About this course
The availability of large amounts of high throughput omics data gives us new insights and a better understanding of the molecular mechanisms of life. This course revolves around two commonly asked questions:
- how can we transform this data into useful information?
- what can we learn from this kind of information?
This course will introduce the basic concepts and tools essential for this transformation process. Background information on frequently used computational tools for DNA, RNA, and protein sequence analysis is mixed with practical, hands-on elements consisting of exercises demonstrating important basic bioinformatics concepts.
The course is divided in a number of modules:
Building blocks of life.
This initial part presents an introduction in primary DNA and protein sequence analysis. In this module it is explained what kind of information we can and cannot extract from a primary DNA and protein sequence.Topics include gene architecture, reading frames, intervening sequences, translation of a nucleotide sequence to protein, amino acids characteristics.
Global analysis of DNA, mRNA, protein sequences: the “omics”.
This second block presents an introduction in the technological and bioinformatics solutions for the analysis of genomics, transcriptomics and proteomics data. Topics include assembly and mapping of reads, differential expression analysis of transcripts, multiple testing correction, annotation of DNA and protein sequences using ontologies, high-throughput tandem mass spectrometry of peptides and proteins (LC-MS/MS), identification and quantification of proteins, use of a decoy database and calculation of false discovery rates.
FAIR data and databases.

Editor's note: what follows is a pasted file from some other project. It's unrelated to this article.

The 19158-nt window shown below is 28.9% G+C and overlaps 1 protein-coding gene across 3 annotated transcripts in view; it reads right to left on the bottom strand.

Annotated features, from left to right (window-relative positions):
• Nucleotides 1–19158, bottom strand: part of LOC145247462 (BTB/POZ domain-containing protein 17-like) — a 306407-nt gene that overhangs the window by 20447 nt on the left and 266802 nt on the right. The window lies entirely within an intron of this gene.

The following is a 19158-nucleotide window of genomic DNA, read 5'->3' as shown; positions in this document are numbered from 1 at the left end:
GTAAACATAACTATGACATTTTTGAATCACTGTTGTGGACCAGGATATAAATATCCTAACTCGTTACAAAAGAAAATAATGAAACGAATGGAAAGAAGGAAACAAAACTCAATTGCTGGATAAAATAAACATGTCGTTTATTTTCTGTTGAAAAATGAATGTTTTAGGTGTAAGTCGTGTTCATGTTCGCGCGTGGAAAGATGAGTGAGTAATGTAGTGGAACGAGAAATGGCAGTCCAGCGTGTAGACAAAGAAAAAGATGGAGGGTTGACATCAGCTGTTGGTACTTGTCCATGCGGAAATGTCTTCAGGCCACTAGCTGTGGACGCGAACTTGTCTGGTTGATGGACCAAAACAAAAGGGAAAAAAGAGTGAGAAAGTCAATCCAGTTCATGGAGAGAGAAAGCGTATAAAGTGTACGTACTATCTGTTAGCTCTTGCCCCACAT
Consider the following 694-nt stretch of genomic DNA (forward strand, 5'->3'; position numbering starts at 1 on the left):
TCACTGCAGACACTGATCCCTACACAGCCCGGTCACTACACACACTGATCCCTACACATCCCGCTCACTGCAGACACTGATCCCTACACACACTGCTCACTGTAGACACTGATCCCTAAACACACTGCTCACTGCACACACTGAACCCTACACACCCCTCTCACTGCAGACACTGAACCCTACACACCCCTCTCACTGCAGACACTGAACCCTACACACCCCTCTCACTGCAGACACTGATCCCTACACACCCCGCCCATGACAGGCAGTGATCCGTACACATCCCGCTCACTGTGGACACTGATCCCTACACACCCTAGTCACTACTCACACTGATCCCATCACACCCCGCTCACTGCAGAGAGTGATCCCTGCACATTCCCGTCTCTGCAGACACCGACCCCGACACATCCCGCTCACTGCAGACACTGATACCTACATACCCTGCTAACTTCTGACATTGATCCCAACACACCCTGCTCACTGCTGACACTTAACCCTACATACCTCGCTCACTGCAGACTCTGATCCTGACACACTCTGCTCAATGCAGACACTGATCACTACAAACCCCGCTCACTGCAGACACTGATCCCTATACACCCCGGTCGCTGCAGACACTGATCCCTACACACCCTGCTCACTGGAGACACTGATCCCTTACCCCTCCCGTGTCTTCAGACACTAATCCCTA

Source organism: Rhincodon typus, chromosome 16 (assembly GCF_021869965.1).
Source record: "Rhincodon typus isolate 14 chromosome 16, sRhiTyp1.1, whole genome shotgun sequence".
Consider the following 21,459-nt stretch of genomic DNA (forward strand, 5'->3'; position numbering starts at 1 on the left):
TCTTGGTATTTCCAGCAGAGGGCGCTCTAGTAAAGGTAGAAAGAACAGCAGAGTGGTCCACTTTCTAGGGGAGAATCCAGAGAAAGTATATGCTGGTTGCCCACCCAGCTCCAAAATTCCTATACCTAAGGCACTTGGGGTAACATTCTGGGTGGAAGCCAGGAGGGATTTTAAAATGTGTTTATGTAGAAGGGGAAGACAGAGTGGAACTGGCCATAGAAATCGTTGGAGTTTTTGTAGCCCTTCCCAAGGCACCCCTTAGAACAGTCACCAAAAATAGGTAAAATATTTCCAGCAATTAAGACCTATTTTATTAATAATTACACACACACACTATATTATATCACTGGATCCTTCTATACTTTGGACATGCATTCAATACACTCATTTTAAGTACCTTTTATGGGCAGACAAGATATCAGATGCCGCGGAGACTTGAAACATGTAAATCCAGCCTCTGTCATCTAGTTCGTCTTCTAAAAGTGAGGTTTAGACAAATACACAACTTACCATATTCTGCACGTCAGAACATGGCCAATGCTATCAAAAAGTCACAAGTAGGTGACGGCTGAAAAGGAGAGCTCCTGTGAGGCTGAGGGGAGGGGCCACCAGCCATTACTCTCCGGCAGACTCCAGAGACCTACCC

This third block will give you a chance to learn about the best ways of searching and storing public information and your scientific data. Topics include FAIR (Findable, Accessible, Interoperable, and Reusable) data principles, exploring NCBI, EMBL, UniProt public sequence databases, searching PubMed, gaining and summarizing information.
Individual sequence alignment.
This part concerns methods used to learn more about a specific sequence. It dives into homology and similarity by looking at pairwise sequence alignment and basic sequence database search methods. Topics include PAM and BLOSUM matrices, BLAST algorithm for comparing primary biological sequence information, matrix derived raw-scores, bit-scores and E-values;
This block presents the bioinformatics solutions to the problem of predicting protein cellular localization and how multiple sequence alignments help to elucidate the possible function(s) of novel proteins. Topics include standard tools for extraction of topological signals based on AI, identification of protein motif and domain by patterns, profiles and Hidden Markov Models, PSI-BLAST.
Relationships among sequences.
This part deals with how to define homology between sequences and how to determine their evolutionary relatedness. Topics include tools for the identification of orthologs and paralogs, phylogenetic trees construction and interpretation.
Proteins: from sequence to structure to function.
This block concerns proteins and what can be inferred from their primary, secondary and tertiary structure about their function. Topics include technologies to measure protein structure, tools to define energetically allowed regions within a structure, prediction of 3D structures by homology-modelling and AI methods and their alignment.
After successful completion of this course students are expected to be able to:
- identify the amino acids characteristics relevant for protein structure and function;
- explain the concepts behind widely used computational tools in bioinformatics (i.e. algorithms for DNA assembly, sequence alignment, translation into protein sequences, identification of protein motifs, topological signals and protein structure prediction;
- recognize advantages and shortcomings of standardly used databases that store text, nucleotide and protein sequences;
- illustrate advantages and shortcomings of common computational tools for DNA and protein sequence analysis, for topological signal and 3D protein structure prediction;
- apply methods for DNA and protein sequence and structure analysis to (simple) real life biological problems;
- assess applications and limitations of “omics” derived information with respect to the biological questions involved.
Cell Biology I, Microbiology & Biochemistry, Gentechnology.
- CreditsECTS 6
- Contact coordinator